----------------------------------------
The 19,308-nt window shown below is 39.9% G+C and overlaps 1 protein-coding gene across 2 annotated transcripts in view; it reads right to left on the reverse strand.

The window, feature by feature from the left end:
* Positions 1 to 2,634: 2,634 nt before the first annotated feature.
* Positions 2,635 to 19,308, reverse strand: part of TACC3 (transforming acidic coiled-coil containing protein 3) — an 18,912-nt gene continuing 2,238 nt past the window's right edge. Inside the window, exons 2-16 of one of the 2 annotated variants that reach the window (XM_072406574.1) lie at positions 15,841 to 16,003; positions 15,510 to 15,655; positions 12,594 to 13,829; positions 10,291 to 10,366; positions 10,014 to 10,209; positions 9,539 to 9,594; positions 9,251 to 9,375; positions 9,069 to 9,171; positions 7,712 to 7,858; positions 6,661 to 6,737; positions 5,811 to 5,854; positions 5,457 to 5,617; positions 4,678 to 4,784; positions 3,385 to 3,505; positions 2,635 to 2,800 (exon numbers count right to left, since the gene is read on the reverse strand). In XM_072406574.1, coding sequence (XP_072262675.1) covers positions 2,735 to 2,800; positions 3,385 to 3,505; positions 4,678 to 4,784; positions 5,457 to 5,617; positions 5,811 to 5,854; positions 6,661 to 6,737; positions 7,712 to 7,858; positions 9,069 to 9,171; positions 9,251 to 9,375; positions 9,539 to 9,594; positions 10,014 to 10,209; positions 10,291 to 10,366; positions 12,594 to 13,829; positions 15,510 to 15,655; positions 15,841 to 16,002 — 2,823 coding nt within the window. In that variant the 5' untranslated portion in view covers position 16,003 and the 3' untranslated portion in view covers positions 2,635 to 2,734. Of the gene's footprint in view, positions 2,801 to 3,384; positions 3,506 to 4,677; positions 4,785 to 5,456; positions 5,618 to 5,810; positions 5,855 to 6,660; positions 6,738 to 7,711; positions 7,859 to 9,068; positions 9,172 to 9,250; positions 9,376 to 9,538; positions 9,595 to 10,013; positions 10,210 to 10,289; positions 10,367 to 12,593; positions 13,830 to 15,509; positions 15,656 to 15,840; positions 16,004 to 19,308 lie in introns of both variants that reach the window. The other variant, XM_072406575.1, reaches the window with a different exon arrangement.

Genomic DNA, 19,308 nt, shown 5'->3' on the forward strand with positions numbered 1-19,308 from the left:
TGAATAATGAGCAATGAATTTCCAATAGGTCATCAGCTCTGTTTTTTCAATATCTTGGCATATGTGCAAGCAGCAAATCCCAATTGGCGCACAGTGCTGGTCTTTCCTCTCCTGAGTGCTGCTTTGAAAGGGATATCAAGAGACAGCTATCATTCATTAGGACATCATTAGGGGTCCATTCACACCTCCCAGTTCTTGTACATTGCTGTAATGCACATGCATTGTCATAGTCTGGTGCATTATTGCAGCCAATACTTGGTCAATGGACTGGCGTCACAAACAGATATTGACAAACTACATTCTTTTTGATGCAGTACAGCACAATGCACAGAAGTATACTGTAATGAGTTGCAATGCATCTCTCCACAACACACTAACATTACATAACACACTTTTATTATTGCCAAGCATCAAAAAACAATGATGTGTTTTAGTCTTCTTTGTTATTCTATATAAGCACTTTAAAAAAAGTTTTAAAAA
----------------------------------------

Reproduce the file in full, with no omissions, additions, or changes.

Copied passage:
The 19,308-nt window shown below is 39.9% G+C and overlaps 1 protein-coding gene across 2 annotated transcripts in view; it reads right to left on the reverse strand.

The window, feature by feature from the left end:
* Positions 1 to 2,634: 2,634 nt before the first annotated feature.
* Positions 2,635 to 19,308, reverse strand: part of TACC3 (transforming acidic coiled-coil containing protein 3) — an 18,912-nt gene continuing 2,238 nt past the window's right edge. Inside the window, exons 2-16 of one of the 2 annotated variants that reach the window (XM_072406574.1) lie at positions 15,841 to 16,003; positions 15,510 to 15,655; positions 12,594 to 13,829; positions 10,291 to 10,366; positions 10,014 to 10,209; positions 9,539 to 9,594; positions 9,251 to 9,375; positions 9,069 to 9,171; positions 7,712 to 7,858; positions 6,661 to 6,737; positions 5,811 to 5,854; positions 5,457 to 5,617; positions 4,678 to 4,784; positions 3,385 to 3,505; positions 2,635 to 2,800 (exon numbers count right to left, since the gene is read on the reverse strand). In XM_072406574.1, coding sequence (XP_072262675.1) covers positions 2,735 to 2,800; positions 3,385 to 3,505; positions 4,678 to 4,784; positions 5,457 to 5,617; positions 5,811 to 5,854; positions 6,661 to 6,737; positions 7,712 to 7,858; positions 9,069 to 9,171; positions 9,251 to 9,375; positions 9,539 to 9,594; positions 10,014 to 10,209; positions 10,291 to 10,366; positions 12,594 to 13,829; positions 15,510 to 15,655; positions 15,841 to 16,002 — 2,823 coding nt within the window. In that variant the 5' untranslated portion in view covers position 16,003 and the 3' untranslated portion in view covers positions 2,635 to 2,734. Of the gene's footprint in view, positions 2,801 to 3,384; positions 3,506 to 4,677; positions 4,785 to 5,456; positions 5,618 to 5,810; positions 5,855 to 6,660; positions 6,738 to 7,711; positions 7,859 to 9,068; positions 9,172 to 9,250; positions 9,376 to 9,538; positions 9,595 to 10,013; positions 10,210 to 10,289; positions 10,367 to 12,593; positions 13,830 to 15,509; positions 15,656 to 15,840; positions 16,004 to 19,308 lie in introns of both variants that reach the window. The other variant, XM_072406575.1, reaches the window with a different exon arrangement.

Genomic DNA, 19,308 nt, shown 5'->3' on the forward strand with positions numbered 1-19,308 from the left:
TGAATAATGAGCAATGAATTTCCAATAGGTCATCAGCTCTGTTTTTTCAATATCTTGGCATATGTGCAAGCAGCAAATCCCAATTGGCGCACAGTGCTGGTCTTTCCTCTCCTGAGTGCTGCTTTGAAAGGGATATCAAGAGACAGCTATCATTCATTAGGACATCATTAGGGGTCCATTCACACCTCCCAGTTCTTGTACATTGCTGTAATGCACATGCATTGTCATAGTCTGGTGCATTATTGCAGCCAATACTTGGTCAATGGACTGGCGTCACAAACAGATATTGACAAACTACATTCTTTTTGATGCAGTACAGCACAATGCACAGAAGTATACTGTAATGAGTTGCAATGCATCTCTCCACAACACACTAACATTACATAACACACTTTTATTATTGCCAAGCATCAAAAAACAATGATGTGTTTTAGTCTTCTTTGTTATTCTATATAAGCACTTTAAAAAAAGTTTTAAAAA